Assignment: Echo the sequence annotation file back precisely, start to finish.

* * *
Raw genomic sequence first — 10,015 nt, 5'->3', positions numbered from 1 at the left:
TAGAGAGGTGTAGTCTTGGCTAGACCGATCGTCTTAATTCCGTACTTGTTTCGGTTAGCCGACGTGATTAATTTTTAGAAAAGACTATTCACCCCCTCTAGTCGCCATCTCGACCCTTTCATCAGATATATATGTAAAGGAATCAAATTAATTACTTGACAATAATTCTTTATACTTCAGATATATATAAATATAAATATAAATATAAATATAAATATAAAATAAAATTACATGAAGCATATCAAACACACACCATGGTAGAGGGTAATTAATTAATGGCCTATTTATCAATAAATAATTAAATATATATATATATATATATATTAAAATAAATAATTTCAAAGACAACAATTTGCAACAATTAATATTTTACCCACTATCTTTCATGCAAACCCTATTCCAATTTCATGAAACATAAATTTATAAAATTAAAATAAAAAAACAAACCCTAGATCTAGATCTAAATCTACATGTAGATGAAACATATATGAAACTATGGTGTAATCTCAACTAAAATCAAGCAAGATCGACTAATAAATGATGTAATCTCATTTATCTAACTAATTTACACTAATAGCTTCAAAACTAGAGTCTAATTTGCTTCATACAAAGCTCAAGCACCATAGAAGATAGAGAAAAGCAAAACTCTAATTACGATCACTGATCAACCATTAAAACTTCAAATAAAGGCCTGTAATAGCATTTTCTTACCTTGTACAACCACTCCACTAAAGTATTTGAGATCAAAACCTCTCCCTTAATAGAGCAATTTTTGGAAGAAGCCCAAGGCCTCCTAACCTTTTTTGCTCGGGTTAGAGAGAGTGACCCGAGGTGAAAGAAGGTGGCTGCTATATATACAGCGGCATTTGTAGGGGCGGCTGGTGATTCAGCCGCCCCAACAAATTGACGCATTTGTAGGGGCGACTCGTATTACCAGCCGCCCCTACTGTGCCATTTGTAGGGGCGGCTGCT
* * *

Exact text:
Raw genomic sequence first — 10,015 nt, 5'->3', positions numbered from 1 at the left:
TAGAGAGGTGTAGTCTTGGCTAGACCGATCGTCTTAATTCCGTACTTGTTTCGGTTAGCCGACGTGATTAATTTTTAGAAAAGACTATTCACCCCCTCTAGTCGCCATCTCGACCCTTTCATCAGATATATATGTAAAGGAATCAAATTAATTACTTGACAATAATTCTTTATACTTCAGATATATATAAATATAAATATAAATATAAATATAAATATAAAATAAAATTACATGAAGCATATCAAACACACACCATGGTAGAGGGTAATTAATTAATGGCCTATTTATCAATAAATAATTAAATATATATATATATATATATATTAAAATAAATAATTTCAAAGACAACAATTTGCAACAATTAATATTTTACCCACTATCTTTCATGCAAACCCTATTCCAATTTCATGAAACATAAATTTATAAAATTAAAATAAAAAAACAAACCCTAGATCTAGATCTAAATCTACATGTAGATGAAACATATATGAAACTATGGTGTAATCTCAACTAAAATCAAGCAAGATCGACTAATAAATGATGTAATCTCATTTATCTAACTAATTTACACTAATAGCTTCAAAACTAGAGTCTAATTTGCTTCATACAAAGCTCAAGCACCATAGAAGATAGAGAAAAGCAAAACTCTAATTACGATCACTGATCAACCATTAAAACTTCAAATAAAGGCCTGTAATAGCATTTTCTTACCTTGTACAACCACTCCACTAAAGTATTTGAGATCAAAACCTCTCCCTTAATAGAGCAATTTTTGGAAGAAGCCCAAGGCCTCCTAACCTTTTTTGCTCGGGTTAGAGAGAGTGACCCGAGGTGAAAGAAGGTGGCTGCTATATATACAGCGGCATTTGTAGGGGCGGCTGGTGATTCAGCCGCCCCAACAAATTGACGCATTTGTAGGGGCGACTCGTATTACCAGCCGCCCCTACTGTGCCATTTGTAGGGGCGGCTGCT